Just 19 and a 2013 graduate of Holmes High School in Covington, the first female in her family to complete high school, Duffy had completed the League’s Accelerated Call Center Program (ACE) — it was graduation day — and sensed that she had entered a new part of her young life.

She hadn’t been over-talkative and giggle too much in the class, like many recent high school graduates, said ACE trainer Teri Dixon, yet Duffy and her classmates still brought youthful energy and hope to the four-week job-readiness course.

Duffy had reason to smile. She’d held three jobs through a temp service since graduating high school and had been laid off twice when work expired. She’d earned as much as $11 an hour. Yet that hit-or-miss situation was no longer for her.

“I would think, `I have too much talent and potential for this,'” she said. “I wanted a career.”

She has reason to want more. She grew up as one of 15 children in her household. Her mother’s 15 children have nine fathers, none of whom are in their children’s lives. Duffy’s biggest cheerleader is her mother, whom, Duffy said, tells her all the time, “Don’t make the mistakes I have made.”

Duffy is the sixth of the 15, the youngest of whom is 2. She has had to stay home as a caregiver.

“I couldn’t hang out with my friends and I wondered if God was punishing me,” she said. “But I have seen my mom trying to make her life better. I know God doesn’t give you anything you can’t handle, so I always did my best.”

Still, circumstances continued to pull her back, even during her first week in the League’s call center-customer service program.

“That first week, we had our electric and water cut off,” Duffy said. “My grandmother had to have heart surgery. I told Miss Teri that I couldn’t go on.

“But she told me, `You have to keep going and keep your head up. Your mom is counting on you.”

That pep talk helped Duffy over the rough start, and Thursday she graduated with 13 classmates and is lining up interview with three employers, including the Westin Hotel, Downtown. In her graduation remarks — when she received her certification of completion — Duffy thanked her classmates, Dixon and League job placement specialist Rahman “Rocky” Shabazz. After they ate lunch provided by the League, Duffy and three of her friends posed for a selfie snapped by Shabazz.

Duffy wants to establish her career before marrying or having a child, “not before 30,” she said.

Her goal is to start her own business, one that provides services to young girls and boys who lack guidance and opportunity.

“I know how it feels,” she said.

ABOUT ACE

Accelerated Call Center Program was established in 2004 to meet the demand for workers at 63 call centers located throughout the region. The four-week program, developed by Leadership Cincinnati Class XXVIIII, features customized training to provide graduates a base onto which they can build a stable employment history.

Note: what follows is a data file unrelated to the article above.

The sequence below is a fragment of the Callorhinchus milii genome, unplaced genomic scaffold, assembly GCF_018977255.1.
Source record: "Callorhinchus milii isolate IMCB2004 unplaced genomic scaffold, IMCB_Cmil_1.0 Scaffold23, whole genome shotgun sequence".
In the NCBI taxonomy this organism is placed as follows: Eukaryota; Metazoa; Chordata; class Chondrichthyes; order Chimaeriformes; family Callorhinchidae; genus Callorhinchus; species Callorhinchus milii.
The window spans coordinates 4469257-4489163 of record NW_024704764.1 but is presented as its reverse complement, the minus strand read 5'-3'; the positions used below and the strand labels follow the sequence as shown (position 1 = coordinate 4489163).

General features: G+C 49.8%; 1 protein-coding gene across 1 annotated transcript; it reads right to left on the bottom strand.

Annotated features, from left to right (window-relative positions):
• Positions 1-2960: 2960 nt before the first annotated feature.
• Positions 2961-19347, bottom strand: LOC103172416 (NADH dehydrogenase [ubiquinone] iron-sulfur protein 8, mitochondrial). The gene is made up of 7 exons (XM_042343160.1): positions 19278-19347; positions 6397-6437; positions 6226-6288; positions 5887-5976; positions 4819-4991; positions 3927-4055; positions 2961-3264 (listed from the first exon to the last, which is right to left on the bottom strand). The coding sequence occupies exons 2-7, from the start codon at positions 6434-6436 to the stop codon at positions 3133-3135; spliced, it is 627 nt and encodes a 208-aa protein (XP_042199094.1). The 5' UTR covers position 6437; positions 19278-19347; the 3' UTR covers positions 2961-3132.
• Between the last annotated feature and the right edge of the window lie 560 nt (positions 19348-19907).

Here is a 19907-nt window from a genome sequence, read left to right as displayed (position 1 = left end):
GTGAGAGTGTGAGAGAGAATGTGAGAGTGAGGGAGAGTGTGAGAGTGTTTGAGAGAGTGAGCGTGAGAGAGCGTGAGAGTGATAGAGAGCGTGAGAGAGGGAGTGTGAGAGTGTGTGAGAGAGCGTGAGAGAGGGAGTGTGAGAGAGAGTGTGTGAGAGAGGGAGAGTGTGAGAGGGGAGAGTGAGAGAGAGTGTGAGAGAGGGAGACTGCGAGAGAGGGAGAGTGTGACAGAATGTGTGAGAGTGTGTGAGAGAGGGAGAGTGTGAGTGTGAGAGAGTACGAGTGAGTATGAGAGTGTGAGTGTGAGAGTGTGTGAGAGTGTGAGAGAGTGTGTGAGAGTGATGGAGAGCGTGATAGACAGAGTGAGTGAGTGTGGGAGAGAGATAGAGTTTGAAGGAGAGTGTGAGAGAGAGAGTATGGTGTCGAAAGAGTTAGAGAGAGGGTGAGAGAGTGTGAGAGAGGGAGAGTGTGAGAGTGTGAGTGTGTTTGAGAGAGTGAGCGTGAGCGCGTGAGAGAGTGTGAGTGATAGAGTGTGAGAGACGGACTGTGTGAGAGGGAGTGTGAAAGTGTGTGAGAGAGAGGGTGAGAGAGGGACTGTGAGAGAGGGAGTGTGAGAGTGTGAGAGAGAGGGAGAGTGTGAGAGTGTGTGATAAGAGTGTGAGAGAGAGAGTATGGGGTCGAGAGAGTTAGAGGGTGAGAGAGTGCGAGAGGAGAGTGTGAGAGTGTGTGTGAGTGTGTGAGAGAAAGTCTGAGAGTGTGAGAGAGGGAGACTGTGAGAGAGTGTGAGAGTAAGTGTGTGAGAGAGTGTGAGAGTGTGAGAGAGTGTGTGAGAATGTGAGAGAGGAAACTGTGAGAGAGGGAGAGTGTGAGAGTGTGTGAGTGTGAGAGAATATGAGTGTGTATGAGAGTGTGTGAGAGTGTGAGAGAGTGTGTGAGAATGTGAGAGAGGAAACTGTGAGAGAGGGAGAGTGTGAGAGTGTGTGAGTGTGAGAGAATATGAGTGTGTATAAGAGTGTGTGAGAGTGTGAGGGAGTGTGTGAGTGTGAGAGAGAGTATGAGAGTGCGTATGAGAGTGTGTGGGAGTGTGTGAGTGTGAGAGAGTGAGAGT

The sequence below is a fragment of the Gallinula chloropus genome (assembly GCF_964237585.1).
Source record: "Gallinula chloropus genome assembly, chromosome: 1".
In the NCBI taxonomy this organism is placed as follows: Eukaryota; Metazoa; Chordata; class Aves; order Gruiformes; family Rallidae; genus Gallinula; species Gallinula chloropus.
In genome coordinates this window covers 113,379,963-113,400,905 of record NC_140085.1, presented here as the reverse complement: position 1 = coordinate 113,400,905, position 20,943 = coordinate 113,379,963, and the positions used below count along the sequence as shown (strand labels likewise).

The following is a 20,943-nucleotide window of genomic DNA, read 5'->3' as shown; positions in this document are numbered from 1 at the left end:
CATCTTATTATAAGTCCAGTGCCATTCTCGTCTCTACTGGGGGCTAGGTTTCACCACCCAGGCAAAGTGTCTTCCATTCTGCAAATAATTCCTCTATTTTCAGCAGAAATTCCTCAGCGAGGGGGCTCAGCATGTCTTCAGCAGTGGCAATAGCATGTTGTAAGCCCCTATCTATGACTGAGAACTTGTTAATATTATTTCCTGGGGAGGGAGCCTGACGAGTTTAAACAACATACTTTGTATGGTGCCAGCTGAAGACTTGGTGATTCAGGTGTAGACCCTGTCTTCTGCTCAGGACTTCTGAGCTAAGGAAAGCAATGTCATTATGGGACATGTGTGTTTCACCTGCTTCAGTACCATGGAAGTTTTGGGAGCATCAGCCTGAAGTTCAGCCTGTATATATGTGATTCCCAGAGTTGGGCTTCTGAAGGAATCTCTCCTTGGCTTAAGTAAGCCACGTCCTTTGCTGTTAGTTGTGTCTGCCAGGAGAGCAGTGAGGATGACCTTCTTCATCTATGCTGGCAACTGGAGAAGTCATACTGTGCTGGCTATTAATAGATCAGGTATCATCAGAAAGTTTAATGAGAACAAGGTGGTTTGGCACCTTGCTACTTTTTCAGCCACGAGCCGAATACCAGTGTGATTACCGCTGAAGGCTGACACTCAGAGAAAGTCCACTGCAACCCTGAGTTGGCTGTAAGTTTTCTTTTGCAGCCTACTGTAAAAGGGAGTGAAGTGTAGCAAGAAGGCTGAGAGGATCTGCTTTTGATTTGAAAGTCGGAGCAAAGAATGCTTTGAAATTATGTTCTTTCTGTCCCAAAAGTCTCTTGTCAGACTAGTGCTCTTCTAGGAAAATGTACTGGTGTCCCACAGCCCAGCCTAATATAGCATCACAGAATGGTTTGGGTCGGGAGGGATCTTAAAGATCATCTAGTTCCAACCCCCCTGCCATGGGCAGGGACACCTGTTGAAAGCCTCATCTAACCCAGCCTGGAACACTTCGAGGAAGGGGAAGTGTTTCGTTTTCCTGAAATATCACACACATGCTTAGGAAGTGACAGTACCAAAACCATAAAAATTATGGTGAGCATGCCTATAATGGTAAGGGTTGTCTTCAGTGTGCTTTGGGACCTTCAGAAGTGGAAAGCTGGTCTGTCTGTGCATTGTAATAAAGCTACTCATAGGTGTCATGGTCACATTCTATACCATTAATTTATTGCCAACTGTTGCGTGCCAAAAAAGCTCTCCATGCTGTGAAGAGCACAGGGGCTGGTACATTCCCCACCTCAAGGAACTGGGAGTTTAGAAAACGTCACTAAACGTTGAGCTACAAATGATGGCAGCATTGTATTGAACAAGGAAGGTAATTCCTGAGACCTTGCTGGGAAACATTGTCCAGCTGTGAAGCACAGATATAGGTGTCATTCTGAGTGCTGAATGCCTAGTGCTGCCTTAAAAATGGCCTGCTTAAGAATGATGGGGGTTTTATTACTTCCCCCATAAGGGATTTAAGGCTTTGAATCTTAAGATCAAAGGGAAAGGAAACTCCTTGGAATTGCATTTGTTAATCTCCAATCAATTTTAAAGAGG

Each year, about 200 people — about 90 percent female — are enrolled in ACE; 90 percent graduate. And 75 percent of graduates are placed in jobs. Starting salary in 2014 was $11 an hour. The economic impact of ACE graduates in one year is $4.4 million.

For more information, contact Teri Dixon at (513) 281-9955.

Miami faculty visit Avondale, Urban League, see partnership

Urban League social worker Melissa Hill (center) explains to Miami faculty how the League helped families displaced by a May fire at Somerset Manor, Avondale.

Urban League social worker Melissa Hill explains to Miami faculty how the League helped families displaced by a May fire at Somerset Manor, Avondale. Mark Curnutte/Urban League photo

Four Miami University faculty members visited Friday to pursue partnership possibilities with the Urban League of Greater Southwestern Ohio.

The faculty members spent four hours at the Greater Cincinnati Urban League, discussing with League officials potential points of entry for students and faculty as volunteers. The four faculty members also went on a walking tour of central Avondale with Melissa Hill, Community Access Coach, a social worker who engages with residents of buildings under the Choice Neighborhood Grant.

Miami faculty participating: Walt Vanderbush, Interim Director of Latin American, Latino/Latina and Caribbean Studies; Lee Harrington, Co-coordinator of Social Justice Studies Program; Tom Dutton, Director of the Center for Community Engagement in Over-the-Rhine; and Tammy Schwartz, Director of Urban Teaching Cohort.

The Miami scholars, who are interested in fitting Miami students into volunteer projects in the urban core, met with Donna Jones Baker, League President. They also heard presentations from three Urban League staff members: Patricia Bready, Vice President of Youth and Neighborhood Programs; Greg Walker, Head Trainer for SOAR (Solid Opportunities for Advancement and Retention); and Hill.